Our start to the final leg of our African trip began from Dar es Salaam, moving by tuk-tuk to cross the river and board the Zanzibar ferry. The heat of the African sun beat down on us while queuing for the ferry. After multitudes of tourists and locals frequently cutting the line and sweating up a small thunderstorm we got a bit short tempered, but we eventually passed the superficial security checks and boarded the Kilimanjaro II for our journey. On board were quite a few boxes containing live chicks, 100 packed into a small crate.
On arrival to Stone Town, Zanzibar we quickly inhaled a cheap local Indian meal then piled into the air conditioned bus to travel to the Spice plantations. Here, the singing, slashing and soccer shirt wearing locals fetched all kinds of locally grown spices and tropical fruit. Tam was quite partial to the lipstick fruit, managing to even get some on Mitch. Banana leaf fronds were woven into hats, ties, handbags and rings while we drank from coconuts gathered high in the trees.
That night we were introduced to the bustling nightlife in Stone Town, particularly the Night-Markets, where seafood was cooked in open barbeques. Mitch was a bit surprised by the cost of his marlin, lobster and calamari kebabs – 48,000 TSH! Probably a better lesson in enquiring and negotiating prices before you eat! The food was still beautiful and well worth the experience. The following morning was fun getting lost in the alleyways and curio shops. The buildings are a mix of Portuguese, Arabic and Indian architecture and built several stories high from plaster and wood. A central fort served as the local prison, now an amphitheatre and art hub. Having resisted the numerous artworks on display in favour of essential food supplies, we headed north for beaches and more expensive tourist resorts.
Our resort on Kendwa beach was very nice despite a few power cuts and some painfully slow service. A man patrols the beach “Pineapple, Mango, Drinky Coconut eh?”. A blue-balled monkey is chained up a couple of resorts along. Our first night had local dance troupe in pink chino’s dancing to Michael Jackson hits, then an open dance floor and several Masai warriors. Another jumping competition ensued between a few of the boys – up to the rafters.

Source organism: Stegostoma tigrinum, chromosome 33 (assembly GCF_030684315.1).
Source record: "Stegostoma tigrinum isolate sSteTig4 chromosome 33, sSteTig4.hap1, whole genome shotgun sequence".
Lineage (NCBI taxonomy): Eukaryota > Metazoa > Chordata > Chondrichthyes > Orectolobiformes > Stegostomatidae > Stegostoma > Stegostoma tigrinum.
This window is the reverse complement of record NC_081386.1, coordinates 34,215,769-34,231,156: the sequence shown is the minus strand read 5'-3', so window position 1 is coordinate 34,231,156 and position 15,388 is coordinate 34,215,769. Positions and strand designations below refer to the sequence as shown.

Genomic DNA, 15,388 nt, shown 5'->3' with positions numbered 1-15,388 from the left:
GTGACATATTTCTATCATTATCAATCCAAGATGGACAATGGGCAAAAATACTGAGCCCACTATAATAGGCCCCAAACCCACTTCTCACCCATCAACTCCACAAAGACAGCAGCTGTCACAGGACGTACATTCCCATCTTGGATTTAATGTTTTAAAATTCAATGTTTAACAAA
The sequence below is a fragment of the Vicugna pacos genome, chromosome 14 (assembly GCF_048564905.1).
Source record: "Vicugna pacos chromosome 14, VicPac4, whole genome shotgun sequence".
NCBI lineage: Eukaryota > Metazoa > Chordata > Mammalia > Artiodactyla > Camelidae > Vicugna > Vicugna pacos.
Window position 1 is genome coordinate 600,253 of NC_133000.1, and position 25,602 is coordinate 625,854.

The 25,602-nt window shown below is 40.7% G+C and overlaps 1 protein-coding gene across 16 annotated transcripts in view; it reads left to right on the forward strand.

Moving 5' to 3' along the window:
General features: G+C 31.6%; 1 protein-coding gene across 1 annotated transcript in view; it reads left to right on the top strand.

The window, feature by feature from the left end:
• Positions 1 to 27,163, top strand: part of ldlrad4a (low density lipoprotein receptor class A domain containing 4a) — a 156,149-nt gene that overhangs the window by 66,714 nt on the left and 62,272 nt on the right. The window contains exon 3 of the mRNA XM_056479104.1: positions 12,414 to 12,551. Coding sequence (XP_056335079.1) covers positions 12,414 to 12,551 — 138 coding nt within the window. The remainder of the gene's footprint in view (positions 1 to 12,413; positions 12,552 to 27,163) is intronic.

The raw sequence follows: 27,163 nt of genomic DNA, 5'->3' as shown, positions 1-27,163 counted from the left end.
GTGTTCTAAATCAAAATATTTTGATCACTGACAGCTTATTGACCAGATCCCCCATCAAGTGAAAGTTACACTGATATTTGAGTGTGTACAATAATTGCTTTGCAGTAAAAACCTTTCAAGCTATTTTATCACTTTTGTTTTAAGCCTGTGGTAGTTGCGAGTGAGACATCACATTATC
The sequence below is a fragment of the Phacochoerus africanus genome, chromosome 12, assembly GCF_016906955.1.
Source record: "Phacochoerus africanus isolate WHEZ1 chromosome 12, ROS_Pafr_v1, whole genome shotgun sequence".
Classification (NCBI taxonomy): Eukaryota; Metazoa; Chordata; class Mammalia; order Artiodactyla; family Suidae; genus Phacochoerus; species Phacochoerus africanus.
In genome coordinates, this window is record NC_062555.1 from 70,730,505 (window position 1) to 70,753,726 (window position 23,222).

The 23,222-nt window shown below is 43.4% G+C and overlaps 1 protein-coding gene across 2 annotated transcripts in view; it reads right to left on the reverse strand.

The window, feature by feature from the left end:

We were perplexed by the practice of reserving sun loungers by putting your towels on them in the early morning. You have to get in early before the Germans and Russians who leave their real estate absent for about 7 hours of the day… After some exploring, we tried to get onto the restaurant out over the water. After being escorted twice off the premises by their security, we got the idea that this place was a bit more exclusive.
On the third day we went on a snorkelling trip with a local operator to the Mnemba Atoll. After being told that they had the fastest speedboat on the island, we piled into the wooden clinker, complete with a 40HP motor and began the two hour journey around the point. We were certainly privileged with our captain being the ‘most experienced’ in all of Zanzibar. Despite this, he still managed to drive through a set net and into some coral…
The snorkelling was great fun, full of thousands of fish of all variety, shape and colour. Mitch made a nuisance of himself swimming down and pestering the scuba divers for air or harassing fish. Tam found a massive clam and got a mighty sting on the lip by some small jellyfish.
We farewell our tour group today, with some of them traveling for the next forty days to Cape Town. The group are a great bunch of characters who enjoy a lot of banter, saddling and partying. Wish them well on their future travels. Special thanks to our guide Kanyo and driver Koto. We depart for London tomorrow, via Nairobi and Abu Dhabi. Sad to see the end of our African travels, but looking forward to the next adventure!